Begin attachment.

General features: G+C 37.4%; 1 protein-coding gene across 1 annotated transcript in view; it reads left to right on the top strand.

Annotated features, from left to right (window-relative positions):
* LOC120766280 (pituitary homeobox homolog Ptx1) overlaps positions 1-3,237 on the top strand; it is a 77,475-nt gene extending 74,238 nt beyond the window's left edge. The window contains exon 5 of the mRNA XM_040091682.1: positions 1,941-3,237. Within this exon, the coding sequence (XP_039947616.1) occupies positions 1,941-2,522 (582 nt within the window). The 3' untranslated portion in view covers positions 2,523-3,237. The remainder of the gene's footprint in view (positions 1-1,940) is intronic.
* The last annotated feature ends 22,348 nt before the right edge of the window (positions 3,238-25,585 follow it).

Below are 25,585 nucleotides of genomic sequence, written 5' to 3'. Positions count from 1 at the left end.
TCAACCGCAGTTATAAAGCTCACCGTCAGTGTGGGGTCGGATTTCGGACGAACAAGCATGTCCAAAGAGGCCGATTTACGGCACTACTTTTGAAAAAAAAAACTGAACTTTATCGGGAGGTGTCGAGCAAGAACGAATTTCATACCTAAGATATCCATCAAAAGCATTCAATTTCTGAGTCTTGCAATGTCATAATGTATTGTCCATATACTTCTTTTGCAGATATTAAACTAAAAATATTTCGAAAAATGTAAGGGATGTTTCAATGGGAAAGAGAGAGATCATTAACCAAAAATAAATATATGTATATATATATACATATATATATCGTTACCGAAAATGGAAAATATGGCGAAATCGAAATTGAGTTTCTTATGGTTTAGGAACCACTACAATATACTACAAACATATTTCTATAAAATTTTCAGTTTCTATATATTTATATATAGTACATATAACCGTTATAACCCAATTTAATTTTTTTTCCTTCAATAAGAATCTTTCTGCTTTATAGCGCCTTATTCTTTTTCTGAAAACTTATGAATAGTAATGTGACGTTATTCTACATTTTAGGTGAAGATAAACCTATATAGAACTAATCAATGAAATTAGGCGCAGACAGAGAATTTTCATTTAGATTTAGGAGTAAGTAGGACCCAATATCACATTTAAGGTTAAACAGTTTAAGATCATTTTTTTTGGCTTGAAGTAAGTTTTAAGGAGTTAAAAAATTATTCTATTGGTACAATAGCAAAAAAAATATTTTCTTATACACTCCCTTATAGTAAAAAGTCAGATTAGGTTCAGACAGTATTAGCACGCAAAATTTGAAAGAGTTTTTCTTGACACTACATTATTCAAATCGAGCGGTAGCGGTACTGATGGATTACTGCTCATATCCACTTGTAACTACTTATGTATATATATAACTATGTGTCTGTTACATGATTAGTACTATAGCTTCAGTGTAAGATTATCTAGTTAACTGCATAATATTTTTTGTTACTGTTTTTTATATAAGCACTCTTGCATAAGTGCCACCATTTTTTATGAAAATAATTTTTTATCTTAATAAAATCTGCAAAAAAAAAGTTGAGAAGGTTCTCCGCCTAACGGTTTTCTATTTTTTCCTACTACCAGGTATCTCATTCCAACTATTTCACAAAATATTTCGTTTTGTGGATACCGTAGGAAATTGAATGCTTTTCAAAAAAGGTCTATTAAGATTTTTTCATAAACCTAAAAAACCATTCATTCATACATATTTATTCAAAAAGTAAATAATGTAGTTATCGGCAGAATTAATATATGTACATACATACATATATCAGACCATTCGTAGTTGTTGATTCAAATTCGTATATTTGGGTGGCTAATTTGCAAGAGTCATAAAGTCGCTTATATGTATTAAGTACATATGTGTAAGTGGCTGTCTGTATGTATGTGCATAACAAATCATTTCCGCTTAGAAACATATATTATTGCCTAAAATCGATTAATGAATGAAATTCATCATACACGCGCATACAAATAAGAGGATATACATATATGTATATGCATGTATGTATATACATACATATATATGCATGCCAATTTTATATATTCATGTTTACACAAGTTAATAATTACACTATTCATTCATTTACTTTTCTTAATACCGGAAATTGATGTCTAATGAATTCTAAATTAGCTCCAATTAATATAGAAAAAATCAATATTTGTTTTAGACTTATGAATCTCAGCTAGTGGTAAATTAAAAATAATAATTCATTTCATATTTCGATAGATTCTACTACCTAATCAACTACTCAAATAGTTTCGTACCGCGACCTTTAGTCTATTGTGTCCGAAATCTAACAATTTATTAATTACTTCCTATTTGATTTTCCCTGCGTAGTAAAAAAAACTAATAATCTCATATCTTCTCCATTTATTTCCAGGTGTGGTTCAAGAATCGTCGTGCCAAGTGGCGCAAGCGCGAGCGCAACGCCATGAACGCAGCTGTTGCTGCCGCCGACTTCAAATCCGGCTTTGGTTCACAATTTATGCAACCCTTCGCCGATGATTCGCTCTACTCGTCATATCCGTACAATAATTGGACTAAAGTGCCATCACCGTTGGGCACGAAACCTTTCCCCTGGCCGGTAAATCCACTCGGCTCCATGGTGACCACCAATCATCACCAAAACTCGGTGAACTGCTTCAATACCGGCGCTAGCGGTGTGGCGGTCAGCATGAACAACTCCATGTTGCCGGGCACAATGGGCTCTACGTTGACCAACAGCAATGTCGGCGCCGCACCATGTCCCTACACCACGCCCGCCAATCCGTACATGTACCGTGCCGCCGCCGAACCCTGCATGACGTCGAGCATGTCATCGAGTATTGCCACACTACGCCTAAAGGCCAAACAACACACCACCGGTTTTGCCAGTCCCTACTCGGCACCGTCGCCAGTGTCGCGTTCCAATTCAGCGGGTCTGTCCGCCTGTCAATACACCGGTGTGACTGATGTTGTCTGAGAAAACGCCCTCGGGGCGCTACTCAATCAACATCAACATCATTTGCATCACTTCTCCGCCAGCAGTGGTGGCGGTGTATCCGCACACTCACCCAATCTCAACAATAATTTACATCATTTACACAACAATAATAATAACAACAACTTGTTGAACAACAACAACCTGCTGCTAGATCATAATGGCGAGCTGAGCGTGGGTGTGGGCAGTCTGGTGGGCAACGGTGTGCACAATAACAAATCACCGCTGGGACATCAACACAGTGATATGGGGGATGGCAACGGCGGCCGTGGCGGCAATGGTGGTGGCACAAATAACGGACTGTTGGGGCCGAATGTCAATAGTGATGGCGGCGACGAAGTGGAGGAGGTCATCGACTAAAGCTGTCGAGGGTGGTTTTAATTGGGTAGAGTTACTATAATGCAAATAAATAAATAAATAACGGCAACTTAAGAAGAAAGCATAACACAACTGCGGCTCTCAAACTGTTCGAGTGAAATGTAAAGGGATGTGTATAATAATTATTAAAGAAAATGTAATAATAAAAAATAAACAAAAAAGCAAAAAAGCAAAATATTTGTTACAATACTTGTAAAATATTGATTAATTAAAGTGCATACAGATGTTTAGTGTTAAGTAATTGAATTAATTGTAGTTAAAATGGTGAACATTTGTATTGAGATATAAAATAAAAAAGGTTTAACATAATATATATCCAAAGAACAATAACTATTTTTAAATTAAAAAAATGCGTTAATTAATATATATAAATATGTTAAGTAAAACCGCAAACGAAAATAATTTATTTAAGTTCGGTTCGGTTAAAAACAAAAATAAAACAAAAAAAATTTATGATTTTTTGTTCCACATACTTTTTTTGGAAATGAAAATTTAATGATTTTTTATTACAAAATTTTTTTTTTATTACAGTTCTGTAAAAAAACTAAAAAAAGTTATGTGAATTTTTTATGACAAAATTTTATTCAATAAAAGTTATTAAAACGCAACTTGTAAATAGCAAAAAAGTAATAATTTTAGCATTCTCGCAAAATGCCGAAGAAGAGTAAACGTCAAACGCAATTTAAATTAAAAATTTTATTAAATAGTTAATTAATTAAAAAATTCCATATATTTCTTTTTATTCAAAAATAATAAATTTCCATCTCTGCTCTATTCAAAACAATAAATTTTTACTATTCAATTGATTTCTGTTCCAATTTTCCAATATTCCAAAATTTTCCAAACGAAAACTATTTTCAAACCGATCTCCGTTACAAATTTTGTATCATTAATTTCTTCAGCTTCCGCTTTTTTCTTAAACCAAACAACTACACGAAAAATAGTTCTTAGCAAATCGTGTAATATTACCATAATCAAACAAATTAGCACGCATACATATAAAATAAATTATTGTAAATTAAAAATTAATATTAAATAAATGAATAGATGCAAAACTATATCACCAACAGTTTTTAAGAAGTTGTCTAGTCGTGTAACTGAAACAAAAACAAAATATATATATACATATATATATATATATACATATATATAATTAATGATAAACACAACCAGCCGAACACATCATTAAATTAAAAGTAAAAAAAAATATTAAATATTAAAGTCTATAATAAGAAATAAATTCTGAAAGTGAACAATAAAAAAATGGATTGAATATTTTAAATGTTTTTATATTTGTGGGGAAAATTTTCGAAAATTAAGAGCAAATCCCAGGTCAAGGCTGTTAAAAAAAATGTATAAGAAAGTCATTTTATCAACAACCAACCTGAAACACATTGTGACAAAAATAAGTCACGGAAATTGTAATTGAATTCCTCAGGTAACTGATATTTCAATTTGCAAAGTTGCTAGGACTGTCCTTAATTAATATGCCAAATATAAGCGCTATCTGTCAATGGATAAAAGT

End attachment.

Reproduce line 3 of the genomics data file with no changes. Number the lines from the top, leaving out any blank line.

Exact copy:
* LOC120766280 (pituitary homeobox homolog Ptx1) overlaps positions 1-3,237 on the top strand; it is a 77,475-nt gene extending 74,238 nt beyond the window's left edge. The window contains exon 5 of the mRNA XM_040091682.1: positions 1,941-3,237. Within this exon, the coding sequence (XP_039947616.1) occupies positions 1,941-2,522 (582 nt within the window). The 3' untranslated portion in view covers positions 2,523-3,237. The remainder of the gene's footprint in view (positions 1-1,940) is intronic.